After the presentations, we were split into groups and were prompted to reflect on the concepts of extremism and political violence. We quickly dove into discussions about people’s views on the origins of political extremism and exchanged ideas before agreeing that extremist ideas are different from polarization. Polarization refers to the extent to which political parties have opposing opinions. In extremist ideas, once an individual or group feels that their opinion is not being affirmed by the opposing group, they tend to turn inwards, pushing them further into their own beliefs. As their ideological positions harden individuals tend to find niche groups that affirm them. When someone pushes back on their beliefs, the initial response tends to be defensiveness. 

We also explored the role of the bandwagon effect. This refers to the concept that individuals will join a movement for the sake of feeling accepted. An example we discussed was on June 2, 2020, when there was a collective action to protest against racism and police brutality across the United States in response to the George Floyd case. This movement was intended to disrupt normal activities and in this way raise awareness of the racial injustices that were occurring at the time. But the activities quickly devolved into a fad where individuals posted black squares on their social media feeds. In this case, the bandwagon effect drove expressions of advocacy for racial justice, but the effect can also fuel political violence and extremism. 

We also explored why it is so difficult to engage in beneficial dialogue with individuals who hold extremist views. We were asked to reflect on instances where we have had conversations with people who do not agree with us. I thought back to conversations I had during the fall of the 2020 Presidential Election and recalled how a difference in opinions with my peers quickly devolved into a heated confrontation. After sharing this, I was struck by the responses from my dialogue partners, which made me reconsider how I will approach my next disagreement. 

A key insight that was shared was that the goal of such conversations should be to understand why an individual thinks the way they do, and not to try to change their minds. By truly listening to your peers, you may be able to learn something new. These types of conversations are beneficial because they are not trying to create agreement but rather to promote new ways of thinking. 

In reflecting on this new perspective, I realized that this approach has been incredibly difficult for me in the past because I tend to be stubborn in my views, which often leads to an even more polarized conversation. When I shared this with the group, the response was to seek to reaffirm the individual rather than their ideology or views. This idea took me aback because this is not something I generally do. It occurred to me that we can have discussions where we are not attributing our differences in opinion to the character of the person we are talking with. It is important rather to find the things, activities, hobbies, values, or morals that you do agree on, and go from there. I came to appreciate that discussion is the first step in preventing extremist views from taking shape. My advice to others coming out of this dialogue would be to consider taking small steps like inviting your peers to discuss your differences, challenge your way of thinking, and try to get more involved in activism in your community.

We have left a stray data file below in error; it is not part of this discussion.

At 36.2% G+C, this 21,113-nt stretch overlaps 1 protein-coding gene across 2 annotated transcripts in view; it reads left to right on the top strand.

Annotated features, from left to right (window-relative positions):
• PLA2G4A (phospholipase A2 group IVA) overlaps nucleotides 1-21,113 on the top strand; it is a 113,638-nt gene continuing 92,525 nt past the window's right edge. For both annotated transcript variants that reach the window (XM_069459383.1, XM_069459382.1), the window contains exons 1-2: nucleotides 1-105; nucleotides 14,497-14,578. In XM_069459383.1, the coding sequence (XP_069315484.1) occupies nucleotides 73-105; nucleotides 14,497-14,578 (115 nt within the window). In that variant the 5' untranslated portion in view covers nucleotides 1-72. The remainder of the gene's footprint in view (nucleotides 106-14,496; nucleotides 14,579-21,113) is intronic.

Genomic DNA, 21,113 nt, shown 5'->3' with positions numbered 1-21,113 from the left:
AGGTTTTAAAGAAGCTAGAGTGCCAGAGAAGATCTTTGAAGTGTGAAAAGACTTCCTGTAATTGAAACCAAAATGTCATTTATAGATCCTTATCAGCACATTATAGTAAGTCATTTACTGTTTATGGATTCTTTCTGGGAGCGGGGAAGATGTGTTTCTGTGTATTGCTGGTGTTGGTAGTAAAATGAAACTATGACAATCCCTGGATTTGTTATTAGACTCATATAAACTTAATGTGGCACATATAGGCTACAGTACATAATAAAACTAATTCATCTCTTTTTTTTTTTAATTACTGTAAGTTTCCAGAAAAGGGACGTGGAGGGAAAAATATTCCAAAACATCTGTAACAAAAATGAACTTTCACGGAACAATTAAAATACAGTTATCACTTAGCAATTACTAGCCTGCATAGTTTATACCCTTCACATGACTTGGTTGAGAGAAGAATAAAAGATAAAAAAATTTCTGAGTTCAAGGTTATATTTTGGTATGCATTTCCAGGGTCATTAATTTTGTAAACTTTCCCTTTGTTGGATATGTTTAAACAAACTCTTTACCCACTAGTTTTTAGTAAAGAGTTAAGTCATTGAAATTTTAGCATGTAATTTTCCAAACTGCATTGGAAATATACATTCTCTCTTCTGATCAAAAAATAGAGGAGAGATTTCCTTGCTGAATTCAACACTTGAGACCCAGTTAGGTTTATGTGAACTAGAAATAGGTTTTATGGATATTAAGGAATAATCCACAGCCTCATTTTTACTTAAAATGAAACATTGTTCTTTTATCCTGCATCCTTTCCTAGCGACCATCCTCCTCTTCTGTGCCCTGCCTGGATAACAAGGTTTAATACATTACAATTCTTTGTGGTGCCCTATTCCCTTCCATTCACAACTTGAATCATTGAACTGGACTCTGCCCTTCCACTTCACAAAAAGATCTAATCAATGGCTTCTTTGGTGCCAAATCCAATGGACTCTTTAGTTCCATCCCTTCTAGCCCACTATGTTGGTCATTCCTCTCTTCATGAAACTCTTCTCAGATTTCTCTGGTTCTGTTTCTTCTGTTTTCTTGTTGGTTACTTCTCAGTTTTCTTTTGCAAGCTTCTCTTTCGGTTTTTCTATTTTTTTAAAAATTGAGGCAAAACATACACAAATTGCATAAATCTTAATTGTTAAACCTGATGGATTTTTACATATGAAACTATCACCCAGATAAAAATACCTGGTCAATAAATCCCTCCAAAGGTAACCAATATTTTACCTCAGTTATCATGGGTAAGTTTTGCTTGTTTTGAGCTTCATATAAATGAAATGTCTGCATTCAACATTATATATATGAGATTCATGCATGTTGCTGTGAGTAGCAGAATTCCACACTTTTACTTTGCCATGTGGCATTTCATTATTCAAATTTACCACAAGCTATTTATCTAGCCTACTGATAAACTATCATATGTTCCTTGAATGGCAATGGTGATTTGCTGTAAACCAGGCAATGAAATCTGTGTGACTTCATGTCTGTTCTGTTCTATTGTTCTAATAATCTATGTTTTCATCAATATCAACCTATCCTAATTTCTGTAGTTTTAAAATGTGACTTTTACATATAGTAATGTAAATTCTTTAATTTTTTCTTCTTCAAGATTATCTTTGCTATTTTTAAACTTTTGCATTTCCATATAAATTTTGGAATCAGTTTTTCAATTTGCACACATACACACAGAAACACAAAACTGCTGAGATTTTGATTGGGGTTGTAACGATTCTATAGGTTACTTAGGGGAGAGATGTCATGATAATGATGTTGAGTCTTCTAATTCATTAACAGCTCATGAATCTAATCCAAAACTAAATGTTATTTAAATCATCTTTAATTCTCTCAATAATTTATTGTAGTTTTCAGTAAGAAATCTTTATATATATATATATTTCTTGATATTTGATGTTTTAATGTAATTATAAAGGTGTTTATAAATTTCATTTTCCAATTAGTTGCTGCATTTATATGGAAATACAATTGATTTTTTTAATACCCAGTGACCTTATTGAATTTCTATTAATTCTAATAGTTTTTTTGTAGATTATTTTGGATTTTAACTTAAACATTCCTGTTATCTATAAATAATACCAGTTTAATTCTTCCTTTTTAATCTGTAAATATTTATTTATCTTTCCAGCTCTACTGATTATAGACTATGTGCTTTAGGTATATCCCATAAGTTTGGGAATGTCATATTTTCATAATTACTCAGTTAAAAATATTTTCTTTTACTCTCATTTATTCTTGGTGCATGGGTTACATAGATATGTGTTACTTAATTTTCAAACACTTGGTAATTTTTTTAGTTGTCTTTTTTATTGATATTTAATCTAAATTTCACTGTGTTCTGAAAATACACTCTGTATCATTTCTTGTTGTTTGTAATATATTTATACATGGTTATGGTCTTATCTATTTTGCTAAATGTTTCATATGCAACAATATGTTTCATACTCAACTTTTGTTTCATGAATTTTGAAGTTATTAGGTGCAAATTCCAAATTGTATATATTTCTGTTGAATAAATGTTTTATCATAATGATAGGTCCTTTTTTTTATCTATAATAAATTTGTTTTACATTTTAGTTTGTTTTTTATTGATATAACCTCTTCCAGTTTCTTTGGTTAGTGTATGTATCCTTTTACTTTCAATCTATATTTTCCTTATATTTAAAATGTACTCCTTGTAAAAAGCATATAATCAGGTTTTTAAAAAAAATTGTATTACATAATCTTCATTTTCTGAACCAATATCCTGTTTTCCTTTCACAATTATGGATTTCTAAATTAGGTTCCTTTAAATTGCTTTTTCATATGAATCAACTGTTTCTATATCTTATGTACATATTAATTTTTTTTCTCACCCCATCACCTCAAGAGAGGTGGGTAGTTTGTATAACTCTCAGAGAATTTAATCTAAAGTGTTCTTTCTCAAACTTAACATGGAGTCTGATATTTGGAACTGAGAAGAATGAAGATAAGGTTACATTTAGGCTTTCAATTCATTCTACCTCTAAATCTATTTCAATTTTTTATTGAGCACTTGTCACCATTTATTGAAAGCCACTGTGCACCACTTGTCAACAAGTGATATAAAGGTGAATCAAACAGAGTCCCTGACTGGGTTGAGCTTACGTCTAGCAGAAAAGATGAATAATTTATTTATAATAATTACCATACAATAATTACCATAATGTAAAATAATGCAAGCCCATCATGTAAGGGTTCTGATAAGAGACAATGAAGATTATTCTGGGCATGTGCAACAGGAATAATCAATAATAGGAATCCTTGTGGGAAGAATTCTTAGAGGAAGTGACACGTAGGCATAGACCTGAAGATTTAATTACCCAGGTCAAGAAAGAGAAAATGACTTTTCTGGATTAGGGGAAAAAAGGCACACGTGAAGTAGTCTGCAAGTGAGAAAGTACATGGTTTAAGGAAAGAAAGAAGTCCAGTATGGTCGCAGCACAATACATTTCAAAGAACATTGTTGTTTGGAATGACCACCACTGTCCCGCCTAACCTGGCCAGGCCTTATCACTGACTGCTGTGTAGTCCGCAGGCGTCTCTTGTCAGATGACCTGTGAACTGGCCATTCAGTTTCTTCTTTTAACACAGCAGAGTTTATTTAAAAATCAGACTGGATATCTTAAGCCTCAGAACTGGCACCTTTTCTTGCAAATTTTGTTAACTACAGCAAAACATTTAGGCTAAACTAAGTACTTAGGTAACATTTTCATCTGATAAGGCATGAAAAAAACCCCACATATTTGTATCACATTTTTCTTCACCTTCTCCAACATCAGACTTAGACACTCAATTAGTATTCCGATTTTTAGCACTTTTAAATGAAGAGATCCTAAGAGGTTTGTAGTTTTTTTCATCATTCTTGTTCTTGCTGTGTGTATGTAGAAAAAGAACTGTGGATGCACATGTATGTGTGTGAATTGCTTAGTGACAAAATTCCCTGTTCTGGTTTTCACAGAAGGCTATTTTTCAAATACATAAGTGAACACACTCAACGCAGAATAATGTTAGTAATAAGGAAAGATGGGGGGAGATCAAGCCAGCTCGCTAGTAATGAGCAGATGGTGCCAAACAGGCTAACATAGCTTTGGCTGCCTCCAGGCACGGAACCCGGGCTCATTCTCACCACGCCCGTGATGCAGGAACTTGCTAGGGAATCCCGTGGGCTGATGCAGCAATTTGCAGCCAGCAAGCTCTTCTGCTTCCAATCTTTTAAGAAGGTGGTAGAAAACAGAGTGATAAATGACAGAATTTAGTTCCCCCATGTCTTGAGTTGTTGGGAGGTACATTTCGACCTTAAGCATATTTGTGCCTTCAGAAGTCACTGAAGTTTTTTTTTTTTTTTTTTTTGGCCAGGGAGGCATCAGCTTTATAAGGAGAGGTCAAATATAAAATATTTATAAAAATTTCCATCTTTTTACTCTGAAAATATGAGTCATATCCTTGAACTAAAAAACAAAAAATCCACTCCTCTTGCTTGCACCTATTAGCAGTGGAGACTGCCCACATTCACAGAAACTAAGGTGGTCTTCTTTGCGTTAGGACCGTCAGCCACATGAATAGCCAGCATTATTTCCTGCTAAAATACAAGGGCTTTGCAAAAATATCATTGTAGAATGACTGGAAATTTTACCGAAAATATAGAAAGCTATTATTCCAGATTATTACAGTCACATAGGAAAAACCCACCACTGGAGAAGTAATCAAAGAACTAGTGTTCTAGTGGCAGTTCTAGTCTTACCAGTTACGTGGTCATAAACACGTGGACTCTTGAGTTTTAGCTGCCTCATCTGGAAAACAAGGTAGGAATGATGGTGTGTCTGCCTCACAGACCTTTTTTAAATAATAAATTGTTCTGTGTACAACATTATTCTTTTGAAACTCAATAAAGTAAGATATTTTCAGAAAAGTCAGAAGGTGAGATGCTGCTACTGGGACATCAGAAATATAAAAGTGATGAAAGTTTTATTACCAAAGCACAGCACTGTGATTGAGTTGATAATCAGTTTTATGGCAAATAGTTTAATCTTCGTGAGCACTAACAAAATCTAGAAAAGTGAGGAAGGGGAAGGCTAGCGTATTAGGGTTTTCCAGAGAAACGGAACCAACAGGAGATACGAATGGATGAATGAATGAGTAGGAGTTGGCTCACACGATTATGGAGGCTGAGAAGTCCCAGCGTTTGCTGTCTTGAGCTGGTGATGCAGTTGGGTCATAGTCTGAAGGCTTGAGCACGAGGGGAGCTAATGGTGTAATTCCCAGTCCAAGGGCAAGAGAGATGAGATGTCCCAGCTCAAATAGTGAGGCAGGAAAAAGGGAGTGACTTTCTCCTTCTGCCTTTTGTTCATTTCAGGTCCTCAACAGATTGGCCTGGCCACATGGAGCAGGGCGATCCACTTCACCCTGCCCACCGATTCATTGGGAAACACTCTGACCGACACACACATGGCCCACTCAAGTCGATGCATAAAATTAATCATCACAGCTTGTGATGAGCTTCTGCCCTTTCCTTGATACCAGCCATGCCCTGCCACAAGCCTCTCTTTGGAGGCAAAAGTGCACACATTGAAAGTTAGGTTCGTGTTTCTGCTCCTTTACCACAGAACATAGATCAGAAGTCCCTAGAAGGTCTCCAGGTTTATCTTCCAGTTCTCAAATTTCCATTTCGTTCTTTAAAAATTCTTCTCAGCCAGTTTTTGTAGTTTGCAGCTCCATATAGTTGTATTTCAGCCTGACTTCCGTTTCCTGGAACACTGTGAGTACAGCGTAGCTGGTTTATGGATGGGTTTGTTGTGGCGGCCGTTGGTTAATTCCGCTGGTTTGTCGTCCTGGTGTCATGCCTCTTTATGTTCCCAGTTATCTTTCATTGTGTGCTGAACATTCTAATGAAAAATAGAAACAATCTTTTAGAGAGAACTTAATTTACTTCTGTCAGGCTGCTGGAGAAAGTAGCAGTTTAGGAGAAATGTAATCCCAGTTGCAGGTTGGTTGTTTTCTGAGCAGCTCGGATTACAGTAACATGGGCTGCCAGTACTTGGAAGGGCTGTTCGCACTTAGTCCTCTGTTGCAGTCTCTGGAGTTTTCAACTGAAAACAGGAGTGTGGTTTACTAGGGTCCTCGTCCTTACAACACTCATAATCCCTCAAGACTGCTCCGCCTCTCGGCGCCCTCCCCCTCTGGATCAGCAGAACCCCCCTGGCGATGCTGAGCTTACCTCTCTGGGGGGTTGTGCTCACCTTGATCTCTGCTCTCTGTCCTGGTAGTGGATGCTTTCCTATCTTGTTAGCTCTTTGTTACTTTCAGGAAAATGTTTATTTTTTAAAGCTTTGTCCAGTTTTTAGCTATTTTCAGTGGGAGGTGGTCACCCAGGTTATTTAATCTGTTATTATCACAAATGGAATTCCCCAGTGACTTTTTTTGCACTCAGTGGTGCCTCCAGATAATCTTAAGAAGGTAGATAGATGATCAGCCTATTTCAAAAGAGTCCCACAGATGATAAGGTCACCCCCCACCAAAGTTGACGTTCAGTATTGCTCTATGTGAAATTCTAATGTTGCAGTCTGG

Elizabeth Kolb is a rising senior pursuing an international studies major with a concentration in global migration and economic development as well as a certificate in TESOL education. She has been working as an intern with the HRC as well as the African Refugee Development Center.

Ashley is a rising senior pursuing a degree in communication with a concentration in management and a minor in public relations. She has been working with the HRC as a marketing and communications intern and is passionate about environmental justice, women’s rights, and advocacy for racial equity.

Previous Post

Teach-In on the War in Ukraine

On March 22, the Human Rights Center sponsored a teach-in on Russia’s invasion of Ukraine. Speakers from across UD shared their perspectives on the history, politics, and legal implications of the conflict, as well as the impact of the war and prospects for peace.
Read More
Next Post

The Lethal and Lasting Impacts of Gun Violence in America

Recent mass shootings in New York, Texas and California underscore the profound human rights impacts of gun violence in America.
Read More